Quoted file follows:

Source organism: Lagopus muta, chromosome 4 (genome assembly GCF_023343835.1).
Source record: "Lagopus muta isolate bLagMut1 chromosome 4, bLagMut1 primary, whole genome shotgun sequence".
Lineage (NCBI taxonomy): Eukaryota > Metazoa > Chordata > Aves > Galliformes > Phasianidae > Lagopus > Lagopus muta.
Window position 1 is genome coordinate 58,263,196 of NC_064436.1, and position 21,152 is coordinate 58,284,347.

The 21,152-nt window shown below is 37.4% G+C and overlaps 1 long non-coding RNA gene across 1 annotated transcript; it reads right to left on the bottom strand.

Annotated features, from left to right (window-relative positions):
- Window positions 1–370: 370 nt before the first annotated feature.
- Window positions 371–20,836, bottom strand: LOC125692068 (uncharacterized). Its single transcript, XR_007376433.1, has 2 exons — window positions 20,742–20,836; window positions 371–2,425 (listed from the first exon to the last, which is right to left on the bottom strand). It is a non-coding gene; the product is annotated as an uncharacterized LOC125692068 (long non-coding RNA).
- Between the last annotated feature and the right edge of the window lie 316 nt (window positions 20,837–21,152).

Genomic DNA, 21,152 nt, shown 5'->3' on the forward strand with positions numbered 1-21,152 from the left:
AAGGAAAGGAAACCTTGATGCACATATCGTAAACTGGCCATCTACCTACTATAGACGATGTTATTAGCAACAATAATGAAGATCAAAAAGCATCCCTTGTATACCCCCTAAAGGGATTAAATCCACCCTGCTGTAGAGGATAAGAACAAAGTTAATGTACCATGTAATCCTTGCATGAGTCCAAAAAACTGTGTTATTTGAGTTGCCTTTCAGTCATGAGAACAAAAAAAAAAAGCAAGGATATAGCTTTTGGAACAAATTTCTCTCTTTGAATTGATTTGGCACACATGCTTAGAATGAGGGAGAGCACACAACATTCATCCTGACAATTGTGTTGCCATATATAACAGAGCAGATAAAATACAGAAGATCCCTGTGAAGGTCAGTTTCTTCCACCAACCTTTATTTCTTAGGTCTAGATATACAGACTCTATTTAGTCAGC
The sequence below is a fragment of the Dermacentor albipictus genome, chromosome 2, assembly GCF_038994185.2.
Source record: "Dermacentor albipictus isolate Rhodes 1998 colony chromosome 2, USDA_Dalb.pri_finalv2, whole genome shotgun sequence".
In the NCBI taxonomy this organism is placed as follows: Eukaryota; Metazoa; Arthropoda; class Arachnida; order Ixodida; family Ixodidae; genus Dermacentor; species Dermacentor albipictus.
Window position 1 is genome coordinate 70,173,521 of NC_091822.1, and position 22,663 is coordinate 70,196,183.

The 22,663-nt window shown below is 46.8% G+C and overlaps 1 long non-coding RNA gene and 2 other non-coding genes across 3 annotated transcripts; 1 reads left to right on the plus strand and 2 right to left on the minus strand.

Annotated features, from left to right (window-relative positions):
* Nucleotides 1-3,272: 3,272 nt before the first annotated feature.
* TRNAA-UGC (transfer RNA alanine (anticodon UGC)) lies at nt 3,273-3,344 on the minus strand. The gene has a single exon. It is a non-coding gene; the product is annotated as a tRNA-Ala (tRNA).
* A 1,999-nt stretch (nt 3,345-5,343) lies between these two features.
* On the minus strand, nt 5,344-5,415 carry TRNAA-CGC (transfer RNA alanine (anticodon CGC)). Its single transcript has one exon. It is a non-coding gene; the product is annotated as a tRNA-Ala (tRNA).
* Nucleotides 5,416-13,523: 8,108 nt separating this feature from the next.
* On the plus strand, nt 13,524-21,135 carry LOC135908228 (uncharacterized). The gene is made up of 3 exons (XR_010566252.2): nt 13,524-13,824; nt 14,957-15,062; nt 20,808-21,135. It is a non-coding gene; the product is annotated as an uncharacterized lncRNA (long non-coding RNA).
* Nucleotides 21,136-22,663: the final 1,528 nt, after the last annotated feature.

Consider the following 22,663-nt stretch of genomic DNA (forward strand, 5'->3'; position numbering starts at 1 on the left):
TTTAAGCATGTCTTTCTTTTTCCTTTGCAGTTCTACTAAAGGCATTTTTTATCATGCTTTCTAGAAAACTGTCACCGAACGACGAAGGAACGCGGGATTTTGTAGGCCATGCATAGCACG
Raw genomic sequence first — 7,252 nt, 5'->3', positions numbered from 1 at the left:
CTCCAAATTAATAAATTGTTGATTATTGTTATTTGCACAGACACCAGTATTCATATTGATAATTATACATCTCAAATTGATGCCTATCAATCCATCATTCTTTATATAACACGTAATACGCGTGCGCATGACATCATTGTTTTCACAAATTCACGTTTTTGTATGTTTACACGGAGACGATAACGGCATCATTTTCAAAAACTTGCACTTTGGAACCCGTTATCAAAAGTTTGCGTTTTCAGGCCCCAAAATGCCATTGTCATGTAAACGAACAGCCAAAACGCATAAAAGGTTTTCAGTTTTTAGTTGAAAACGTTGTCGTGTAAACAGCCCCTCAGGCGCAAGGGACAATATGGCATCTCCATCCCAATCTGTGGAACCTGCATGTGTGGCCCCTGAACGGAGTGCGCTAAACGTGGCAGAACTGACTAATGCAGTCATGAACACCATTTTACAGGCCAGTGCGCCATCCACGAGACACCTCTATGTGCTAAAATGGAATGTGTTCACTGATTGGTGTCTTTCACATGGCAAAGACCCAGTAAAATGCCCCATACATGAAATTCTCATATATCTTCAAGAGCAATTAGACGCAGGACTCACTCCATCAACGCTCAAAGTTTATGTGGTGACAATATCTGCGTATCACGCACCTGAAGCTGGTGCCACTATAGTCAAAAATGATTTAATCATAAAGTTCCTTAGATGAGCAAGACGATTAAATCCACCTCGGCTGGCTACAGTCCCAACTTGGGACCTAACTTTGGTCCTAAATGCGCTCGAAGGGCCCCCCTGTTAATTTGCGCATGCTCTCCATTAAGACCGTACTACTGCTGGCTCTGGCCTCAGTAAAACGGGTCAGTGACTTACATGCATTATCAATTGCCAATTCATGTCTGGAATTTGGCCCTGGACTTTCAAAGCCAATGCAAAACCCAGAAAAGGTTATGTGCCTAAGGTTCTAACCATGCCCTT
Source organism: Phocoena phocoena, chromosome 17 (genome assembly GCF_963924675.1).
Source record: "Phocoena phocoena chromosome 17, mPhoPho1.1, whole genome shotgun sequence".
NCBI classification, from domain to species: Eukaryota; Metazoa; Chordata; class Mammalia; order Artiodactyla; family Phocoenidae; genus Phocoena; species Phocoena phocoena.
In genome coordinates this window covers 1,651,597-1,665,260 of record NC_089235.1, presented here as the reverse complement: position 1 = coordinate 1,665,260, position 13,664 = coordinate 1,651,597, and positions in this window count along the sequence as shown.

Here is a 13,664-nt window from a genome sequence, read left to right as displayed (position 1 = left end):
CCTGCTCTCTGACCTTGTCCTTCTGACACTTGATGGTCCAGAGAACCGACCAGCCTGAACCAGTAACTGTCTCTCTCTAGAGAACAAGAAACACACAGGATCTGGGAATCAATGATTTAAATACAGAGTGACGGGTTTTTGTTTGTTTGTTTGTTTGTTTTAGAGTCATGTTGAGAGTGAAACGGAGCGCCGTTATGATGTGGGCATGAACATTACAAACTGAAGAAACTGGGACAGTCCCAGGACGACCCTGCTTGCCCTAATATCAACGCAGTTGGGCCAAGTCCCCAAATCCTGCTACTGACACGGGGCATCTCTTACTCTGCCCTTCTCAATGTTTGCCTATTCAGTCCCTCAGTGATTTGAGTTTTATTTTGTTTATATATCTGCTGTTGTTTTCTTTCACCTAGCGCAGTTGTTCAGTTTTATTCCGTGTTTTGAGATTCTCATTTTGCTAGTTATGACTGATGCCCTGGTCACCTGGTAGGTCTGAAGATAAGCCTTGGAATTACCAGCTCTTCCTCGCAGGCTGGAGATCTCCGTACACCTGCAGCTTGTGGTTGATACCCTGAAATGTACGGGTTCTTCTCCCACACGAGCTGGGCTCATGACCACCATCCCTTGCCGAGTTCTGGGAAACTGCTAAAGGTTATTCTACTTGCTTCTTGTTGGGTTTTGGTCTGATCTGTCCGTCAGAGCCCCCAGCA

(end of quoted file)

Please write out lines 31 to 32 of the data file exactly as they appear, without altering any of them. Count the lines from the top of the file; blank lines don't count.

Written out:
NCBI classification, from domain to species: Eukaryota; Metazoa; Chordata; class Mammalia; order Artiodactyla; family Phocoenidae; genus Phocoena; species Phocoena phocoena.
In genome coordinates this window covers 1,651,597-1,665,260 of record NC_089235.1, presented here as the reverse complement: position 1 = coordinate 1,665,260, position 13,664 = coordinate 1,651,597, and positions in this window count along the sequence as shown.